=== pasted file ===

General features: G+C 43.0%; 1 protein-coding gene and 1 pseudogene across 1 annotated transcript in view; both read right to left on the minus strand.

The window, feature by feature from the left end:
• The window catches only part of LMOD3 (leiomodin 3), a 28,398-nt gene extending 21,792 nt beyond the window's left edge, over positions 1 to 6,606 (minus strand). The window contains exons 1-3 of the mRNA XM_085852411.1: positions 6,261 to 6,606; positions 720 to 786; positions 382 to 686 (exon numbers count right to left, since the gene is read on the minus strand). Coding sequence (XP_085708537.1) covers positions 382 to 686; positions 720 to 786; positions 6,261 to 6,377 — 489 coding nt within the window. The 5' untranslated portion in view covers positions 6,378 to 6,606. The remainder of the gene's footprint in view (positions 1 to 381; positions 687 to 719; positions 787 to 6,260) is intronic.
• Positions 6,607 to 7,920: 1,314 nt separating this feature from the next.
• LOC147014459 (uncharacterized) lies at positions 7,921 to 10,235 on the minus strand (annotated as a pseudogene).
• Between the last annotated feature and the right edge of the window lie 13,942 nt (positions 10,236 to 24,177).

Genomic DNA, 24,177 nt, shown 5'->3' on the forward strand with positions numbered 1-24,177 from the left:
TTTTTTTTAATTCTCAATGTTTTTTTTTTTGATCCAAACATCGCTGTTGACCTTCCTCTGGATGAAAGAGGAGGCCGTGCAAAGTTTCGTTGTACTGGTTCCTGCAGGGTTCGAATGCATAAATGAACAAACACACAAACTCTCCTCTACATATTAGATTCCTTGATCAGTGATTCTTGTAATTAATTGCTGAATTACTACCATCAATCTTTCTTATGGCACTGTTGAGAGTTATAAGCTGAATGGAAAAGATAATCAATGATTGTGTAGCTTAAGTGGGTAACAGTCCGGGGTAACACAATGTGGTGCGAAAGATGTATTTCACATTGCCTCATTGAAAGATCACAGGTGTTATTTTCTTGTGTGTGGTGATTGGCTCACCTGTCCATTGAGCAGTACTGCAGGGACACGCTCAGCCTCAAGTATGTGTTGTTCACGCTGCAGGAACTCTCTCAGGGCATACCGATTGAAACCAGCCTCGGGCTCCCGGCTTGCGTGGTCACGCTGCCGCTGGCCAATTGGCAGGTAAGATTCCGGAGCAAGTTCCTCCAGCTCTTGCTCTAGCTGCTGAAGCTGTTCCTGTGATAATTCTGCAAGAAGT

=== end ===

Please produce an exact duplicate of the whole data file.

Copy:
General features: G+C 43.0%; 1 protein-coding gene and 1 pseudogene across 1 annotated transcript in view; both read right to left on the minus strand.

The window, feature by feature from the left end:
• The window catches only part of LMOD3 (leiomodin 3), a 28,398-nt gene extending 21,792 nt beyond the window's left edge, over positions 1 to 6,606 (minus strand). The window contains exons 1-3 of the mRNA XM_085852411.1: positions 6,261 to 6,606; positions 720 to 786; positions 382 to 686 (exon numbers count right to left, since the gene is read on the minus strand). Coding sequence (XP_085708537.1) covers positions 382 to 686; positions 720 to 786; positions 6,261 to 6,377 — 489 coding nt within the window. The 5' untranslated portion in view covers positions 6,378 to 6,606. The remainder of the gene's footprint in view (positions 1 to 381; positions 687 to 719; positions 787 to 6,260) is intronic.
• Positions 6,607 to 7,920: 1,314 nt separating this feature from the next.
• LOC147014459 (uncharacterized) lies at positions 7,921 to 10,235 on the minus strand (annotated as a pseudogene).
• Between the last annotated feature and the right edge of the window lie 13,942 nt (positions 10,236 to 24,177).

Genomic DNA, 24,177 nt, shown 5'->3' on the forward strand with positions numbered 1-24,177 from the left:
TTTTTTTTAATTCTCAATGTTTTTTTTTTTGATCCAAACATCGCTGTTGACCTTCCTCTGGATGAAAGAGGAGGCCGTGCAAAGTTTCGTTGTACTGGTTCCTGCAGGGTTCGAATGCATAAATGAACAAACACACAAACTCTCCTCTACATATTAGATTCCTTGATCAGTGATTCTTGTAATTAATTGCTGAATTACTACCATCAATCTTTCTTATGGCACTGTTGAGAGTTATAAGCTGAATGGAAAAGATAATCAATGATTGTGTAGCTTAAGTGGGTAACAGTCCGGGGTAACACAATGTGGTGCGAAAGATGTATTTCACATTGCCTCATTGAAAGATCACAGGTGTTATTTTCTTGTGTGTGGTGATTGGCTCACCTGTCCATTGAGCAGTACTGCAGGGACACGCTCAGCCTCAAGTATGTGTTGTTCACGCTGCAGGAACTCTCTCAGGGCATACCGATTGAAACCAGCCTCGGGCTCCCGGCTTGCGTGGTCACGCTGCCGCTGGCCAATTGGCAGGTAAGATTCCGGAGCAAGTTCCTCCAGCTCTTGCTCTAGCTGCTGAAGCTGTTCCTGTGATAATTCTGCAAGAAGT